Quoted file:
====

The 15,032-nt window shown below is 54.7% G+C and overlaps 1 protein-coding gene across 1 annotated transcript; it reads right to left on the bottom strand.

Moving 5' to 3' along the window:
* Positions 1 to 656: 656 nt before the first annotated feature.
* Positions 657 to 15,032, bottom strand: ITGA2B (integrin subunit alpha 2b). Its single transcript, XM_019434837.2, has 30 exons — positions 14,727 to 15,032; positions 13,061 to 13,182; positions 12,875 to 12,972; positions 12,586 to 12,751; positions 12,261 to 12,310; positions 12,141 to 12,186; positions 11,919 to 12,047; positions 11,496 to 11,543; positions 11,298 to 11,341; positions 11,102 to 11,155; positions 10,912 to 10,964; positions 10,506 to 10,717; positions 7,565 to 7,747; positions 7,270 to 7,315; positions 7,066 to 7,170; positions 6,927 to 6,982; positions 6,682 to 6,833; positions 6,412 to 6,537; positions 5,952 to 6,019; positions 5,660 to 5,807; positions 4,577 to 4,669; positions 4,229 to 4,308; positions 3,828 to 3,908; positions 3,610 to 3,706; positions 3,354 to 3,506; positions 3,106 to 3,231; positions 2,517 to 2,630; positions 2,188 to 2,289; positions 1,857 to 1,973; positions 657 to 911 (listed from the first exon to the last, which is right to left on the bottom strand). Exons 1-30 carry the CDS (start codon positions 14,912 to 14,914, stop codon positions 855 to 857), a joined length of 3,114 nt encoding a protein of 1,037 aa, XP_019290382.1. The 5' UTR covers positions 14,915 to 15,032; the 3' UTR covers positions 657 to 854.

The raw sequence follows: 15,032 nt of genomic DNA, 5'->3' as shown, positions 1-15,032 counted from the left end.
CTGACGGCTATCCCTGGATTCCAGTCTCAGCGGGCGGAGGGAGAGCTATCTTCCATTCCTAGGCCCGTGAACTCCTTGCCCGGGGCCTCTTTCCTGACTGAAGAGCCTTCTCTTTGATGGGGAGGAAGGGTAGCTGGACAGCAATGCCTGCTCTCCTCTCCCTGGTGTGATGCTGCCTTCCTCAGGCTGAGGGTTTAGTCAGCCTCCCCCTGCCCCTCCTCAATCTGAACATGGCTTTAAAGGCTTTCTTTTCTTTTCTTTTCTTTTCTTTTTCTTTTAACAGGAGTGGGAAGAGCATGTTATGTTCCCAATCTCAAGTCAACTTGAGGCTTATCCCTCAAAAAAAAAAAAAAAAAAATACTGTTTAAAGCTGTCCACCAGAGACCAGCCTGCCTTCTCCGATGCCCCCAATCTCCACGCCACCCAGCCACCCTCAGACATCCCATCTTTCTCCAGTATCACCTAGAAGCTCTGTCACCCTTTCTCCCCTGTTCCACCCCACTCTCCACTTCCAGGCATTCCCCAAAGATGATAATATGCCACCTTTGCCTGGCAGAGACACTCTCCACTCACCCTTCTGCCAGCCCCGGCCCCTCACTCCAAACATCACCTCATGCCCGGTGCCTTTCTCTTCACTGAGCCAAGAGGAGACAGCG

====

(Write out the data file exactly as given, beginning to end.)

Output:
The 15,032-nt window shown below is 54.7% G+C and overlaps 1 protein-coding gene across 1 annotated transcript; it reads right to left on the bottom strand.

Moving 5' to 3' along the window:
* Positions 1 to 656: 656 nt before the first annotated feature.
* Positions 657 to 15,032, bottom strand: ITGA2B (integrin subunit alpha 2b). Its single transcript, XM_019434837.2, has 30 exons — positions 14,727 to 15,032; positions 13,061 to 13,182; positions 12,875 to 12,972; positions 12,586 to 12,751; positions 12,261 to 12,310; positions 12,141 to 12,186; positions 11,919 to 12,047; positions 11,496 to 11,543; positions 11,298 to 11,341; positions 11,102 to 11,155; positions 10,912 to 10,964; positions 10,506 to 10,717; positions 7,565 to 7,747; positions 7,270 to 7,315; positions 7,066 to 7,170; positions 6,927 to 6,982; positions 6,682 to 6,833; positions 6,412 to 6,537; positions 5,952 to 6,019; positions 5,660 to 5,807; positions 4,577 to 4,669; positions 4,229 to 4,308; positions 3,828 to 3,908; positions 3,610 to 3,706; positions 3,354 to 3,506; positions 3,106 to 3,231; positions 2,517 to 2,630; positions 2,188 to 2,289; positions 1,857 to 1,973; positions 657 to 911 (listed from the first exon to the last, which is right to left on the bottom strand). Exons 1-30 carry the CDS (start codon positions 14,912 to 14,914, stop codon positions 855 to 857), a joined length of 3,114 nt encoding a protein of 1,037 aa, XP_019290382.1. The 5' UTR covers positions 14,915 to 15,032; the 3' UTR covers positions 657 to 854.

The raw sequence follows: 15,032 nt of genomic DNA, 5'->3' as shown, positions 1-15,032 counted from the left end.
CTGACGGCTATCCCTGGATTCCAGTCTCAGCGGGCGGAGGGAGAGCTATCTTCCATTCCTAGGCCCGTGAACTCCTTGCCCGGGGCCTCTTTCCTGACTGAAGAGCCTTCTCTTTGATGGGGAGGAAGGGTAGCTGGACAGCAATGCCTGCTCTCCTCTCCCTGGTGTGATGCTGCCTTCCTCAGGCTGAGGGTTTAGTCAGCCTCCCCCTGCCCCTCCTCAATCTGAACATGGCTTTAAAGGCTTTCTTTTCTTTTCTTTTCTTTTCTTTTTCTTTTAACAGGAGTGGGAAGAGCATGTTATGTTCCCAATCTCAAGTCAACTTGAGGCTTATCCCTCAAAAAAAAAAAAAAAAAAATACTGTTTAAAGCTGTCCACCAGAGACCAGCCTGCCTTCTCCGATGCCCCCAATCTCCACGCCACCCAGCCACCCTCAGACATCCCATCTTTCTCCAGTATCACCTAGAAGCTCTGTCACCCTTTCTCCCCTGTTCCACCCCACTCTCCACTTCCAGGCATTCCCCAAAGATGATAATATGCCACCTTTGCCTGGCAGAGACACTCTCCACTCACCCTTCTGCCAGCCCCGGCCCCTCACTCCAAACATCACCTCATGCCCGGTGCCTTTCTCTTCACTGAGCCAAGAGGAGACAGCG